“For Three More Years, I Rewrote and Rewrote”: Director Elite Zexer | Sand Storm
In every film, there is the story that you knew you were telling, the story the audience perceives. But there is always some other story, a secret story. It might be the result of your hidden motivations for making the film, or, instead, the result of themes that only became clear to you after you made the movie. It might be something very personal, or it might be a story you didn’t even know you were telling. What is your film’s secret story?
When I first started writing the story of Sand Storm, a drama about a Bedouin family from the Israeli dessert, its title was Almost 12. It was based on a short film I had made a few months before, in which the heroine was a little girl, who feels like she is being forced into becoming a woman ahead of time. So naturally, the heroine of the feature film was the same little girl. A few weeks into the writing I realized that the girl’s story is fascinating, but the real story is her sister’s, who is 18 years old, and is being forced into marring someone she had never met, while she secretly loves another. A few more weeks passed, and I realized I can’t not include the mother, who is 42 years old, and is trying to collect the shatters of her life together after her husband marries a second wife, at the center of the story as well.
So, when I finally had my first draft, the script was divided to three chapters, each focuses on a different hero, each occurs at a different period of time, and together they combined the story of the film. But I couldn’t help thinking – this can’t be it. I’m missing something. I felt like the essence of the film wasn’t there yet. So I went to a script editor. A woman, naturally. She read my draft and said – well, that was a nice try. Let’s start over. Now write a draft only about the 18 year old sister. So, I started over. For three more years, I rewrote and rewrote. Treatment after treatment and then draft after draft. I started with the 18 year old, with time reinserted the mother, and at the end the little girl received her comeback as well, this time they were all combined into one long chapter.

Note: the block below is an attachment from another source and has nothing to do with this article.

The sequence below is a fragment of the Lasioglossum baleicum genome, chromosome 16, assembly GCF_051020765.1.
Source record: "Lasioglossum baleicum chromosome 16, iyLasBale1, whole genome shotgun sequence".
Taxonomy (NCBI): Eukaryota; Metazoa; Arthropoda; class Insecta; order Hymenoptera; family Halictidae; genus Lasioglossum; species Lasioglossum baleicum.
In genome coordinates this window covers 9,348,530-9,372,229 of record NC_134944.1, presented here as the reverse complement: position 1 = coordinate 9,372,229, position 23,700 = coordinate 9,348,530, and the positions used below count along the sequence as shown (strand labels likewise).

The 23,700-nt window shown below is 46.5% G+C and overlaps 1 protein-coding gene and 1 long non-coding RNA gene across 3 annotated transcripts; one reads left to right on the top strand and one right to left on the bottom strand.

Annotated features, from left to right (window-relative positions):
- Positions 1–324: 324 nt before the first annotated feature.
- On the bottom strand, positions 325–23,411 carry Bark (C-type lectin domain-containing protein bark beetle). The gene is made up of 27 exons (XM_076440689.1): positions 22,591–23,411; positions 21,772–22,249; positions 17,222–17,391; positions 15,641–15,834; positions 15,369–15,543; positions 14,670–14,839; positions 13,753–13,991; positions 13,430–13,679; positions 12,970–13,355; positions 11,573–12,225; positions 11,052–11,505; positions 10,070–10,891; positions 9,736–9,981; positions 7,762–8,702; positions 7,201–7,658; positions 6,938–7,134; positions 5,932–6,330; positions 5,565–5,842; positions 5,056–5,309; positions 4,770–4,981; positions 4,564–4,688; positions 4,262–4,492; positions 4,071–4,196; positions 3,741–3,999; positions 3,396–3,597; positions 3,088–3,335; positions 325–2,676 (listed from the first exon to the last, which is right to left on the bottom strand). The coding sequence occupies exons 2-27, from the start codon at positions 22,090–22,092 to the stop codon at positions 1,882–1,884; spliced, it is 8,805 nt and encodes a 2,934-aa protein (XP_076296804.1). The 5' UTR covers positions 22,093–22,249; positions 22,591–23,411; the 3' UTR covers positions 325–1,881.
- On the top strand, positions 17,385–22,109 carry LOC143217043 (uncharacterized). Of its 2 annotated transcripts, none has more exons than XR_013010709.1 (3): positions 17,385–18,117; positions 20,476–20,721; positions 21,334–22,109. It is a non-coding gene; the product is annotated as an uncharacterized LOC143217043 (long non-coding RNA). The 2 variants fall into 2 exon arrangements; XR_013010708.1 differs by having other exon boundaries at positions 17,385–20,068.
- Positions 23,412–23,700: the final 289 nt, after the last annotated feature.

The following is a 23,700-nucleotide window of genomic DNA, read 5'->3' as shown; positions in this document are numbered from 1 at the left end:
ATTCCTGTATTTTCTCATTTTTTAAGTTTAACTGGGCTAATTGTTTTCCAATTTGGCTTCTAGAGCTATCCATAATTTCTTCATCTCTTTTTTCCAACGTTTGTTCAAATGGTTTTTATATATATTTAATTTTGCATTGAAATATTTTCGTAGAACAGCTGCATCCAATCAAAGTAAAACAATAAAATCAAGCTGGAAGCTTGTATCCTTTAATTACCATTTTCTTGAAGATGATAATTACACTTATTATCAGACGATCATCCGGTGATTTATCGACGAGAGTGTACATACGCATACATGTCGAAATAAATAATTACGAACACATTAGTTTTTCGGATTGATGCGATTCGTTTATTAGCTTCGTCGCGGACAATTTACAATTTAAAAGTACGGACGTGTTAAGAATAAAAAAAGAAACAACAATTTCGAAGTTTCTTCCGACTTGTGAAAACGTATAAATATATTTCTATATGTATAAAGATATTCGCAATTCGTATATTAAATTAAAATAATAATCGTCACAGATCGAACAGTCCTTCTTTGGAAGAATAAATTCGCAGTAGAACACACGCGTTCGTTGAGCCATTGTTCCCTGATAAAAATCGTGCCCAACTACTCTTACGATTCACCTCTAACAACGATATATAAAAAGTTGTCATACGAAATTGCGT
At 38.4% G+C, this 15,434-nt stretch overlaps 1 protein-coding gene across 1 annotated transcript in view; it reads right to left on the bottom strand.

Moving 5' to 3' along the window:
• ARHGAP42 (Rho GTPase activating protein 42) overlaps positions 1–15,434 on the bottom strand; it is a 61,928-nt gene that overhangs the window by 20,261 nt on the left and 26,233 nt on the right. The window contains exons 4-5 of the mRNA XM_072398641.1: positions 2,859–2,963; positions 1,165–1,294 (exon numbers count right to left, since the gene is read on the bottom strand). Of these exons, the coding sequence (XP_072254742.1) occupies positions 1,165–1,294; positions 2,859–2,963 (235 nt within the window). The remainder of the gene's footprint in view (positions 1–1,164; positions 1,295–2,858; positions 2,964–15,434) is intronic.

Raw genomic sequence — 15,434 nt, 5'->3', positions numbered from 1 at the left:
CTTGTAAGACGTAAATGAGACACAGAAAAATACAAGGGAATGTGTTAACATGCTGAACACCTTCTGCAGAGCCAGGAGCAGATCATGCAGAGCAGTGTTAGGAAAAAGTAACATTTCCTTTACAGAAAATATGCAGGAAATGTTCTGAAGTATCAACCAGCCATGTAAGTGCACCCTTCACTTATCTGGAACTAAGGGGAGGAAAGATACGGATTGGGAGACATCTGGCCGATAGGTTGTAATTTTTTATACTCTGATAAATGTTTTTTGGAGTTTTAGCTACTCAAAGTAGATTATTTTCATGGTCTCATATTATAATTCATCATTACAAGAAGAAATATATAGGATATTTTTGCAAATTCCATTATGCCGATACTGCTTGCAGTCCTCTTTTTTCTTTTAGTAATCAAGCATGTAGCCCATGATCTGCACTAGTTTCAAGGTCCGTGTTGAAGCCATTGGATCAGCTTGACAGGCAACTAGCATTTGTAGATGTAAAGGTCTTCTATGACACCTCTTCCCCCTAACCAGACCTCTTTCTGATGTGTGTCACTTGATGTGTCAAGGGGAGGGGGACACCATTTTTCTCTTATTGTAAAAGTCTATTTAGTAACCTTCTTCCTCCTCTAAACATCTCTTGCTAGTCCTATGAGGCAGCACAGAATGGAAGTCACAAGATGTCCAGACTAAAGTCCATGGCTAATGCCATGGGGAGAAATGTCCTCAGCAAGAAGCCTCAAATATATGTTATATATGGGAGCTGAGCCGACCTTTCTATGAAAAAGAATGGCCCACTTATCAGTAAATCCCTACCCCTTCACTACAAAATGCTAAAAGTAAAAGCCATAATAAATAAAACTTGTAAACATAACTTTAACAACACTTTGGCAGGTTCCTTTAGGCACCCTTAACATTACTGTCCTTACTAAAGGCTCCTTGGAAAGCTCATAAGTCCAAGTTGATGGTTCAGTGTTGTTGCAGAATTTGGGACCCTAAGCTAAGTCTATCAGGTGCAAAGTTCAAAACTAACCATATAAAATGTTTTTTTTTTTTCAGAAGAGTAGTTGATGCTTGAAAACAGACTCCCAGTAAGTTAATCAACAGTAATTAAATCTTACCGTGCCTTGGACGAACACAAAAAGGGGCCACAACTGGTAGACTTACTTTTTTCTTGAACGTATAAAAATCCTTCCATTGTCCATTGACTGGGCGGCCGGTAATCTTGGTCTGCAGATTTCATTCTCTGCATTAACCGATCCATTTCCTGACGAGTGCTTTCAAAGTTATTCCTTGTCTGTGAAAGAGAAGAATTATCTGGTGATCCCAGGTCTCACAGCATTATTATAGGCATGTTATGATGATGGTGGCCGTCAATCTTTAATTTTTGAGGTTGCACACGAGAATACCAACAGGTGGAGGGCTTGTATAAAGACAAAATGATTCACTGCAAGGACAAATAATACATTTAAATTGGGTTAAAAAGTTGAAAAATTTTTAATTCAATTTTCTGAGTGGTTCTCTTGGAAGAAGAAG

But something else happened during all these re-writes. In each of them, I found the essence I was looking for. And every rewrite took me in a different direction. One rewrite was about mother-daughter relationship. Another was about father-daughter relationship. Another was about sisterhood. The next ones were about determinism, the disintegration of the family unit, women’s struggle to change the rules while living in a society which is bounded by very harsh limits, a patriarchal society meeting the western world, the evolutions of generations… Every draft, I focused on something else, every rewrite there was something else I was missing, and I worked on inserting that specific message or theme into the script.
So now, when the film is done, it’s made out of all these themes. I’ve noticed that if I ever try to summarize the theme of my film into one or two sentences – I always get a disappointed look by the one who asked the question. Not because my answer is wrong, but because he or she connected more to a different theme. I find that to be one of the things I am most happy with, the fact that each viewer has a different opinion on what my initial intention was. That each viewer can relate to what is closest to him. And the most fascinating moments for me are when viewers tell me about themes I didn’t even recognize myself I had in my film. That’s when I sit there and look at them and just smile, so they won’t know they outsmarted me.
[PREMIERE SCREENING: Monday, January 25 at 8:30pm — Egyptian Theatre]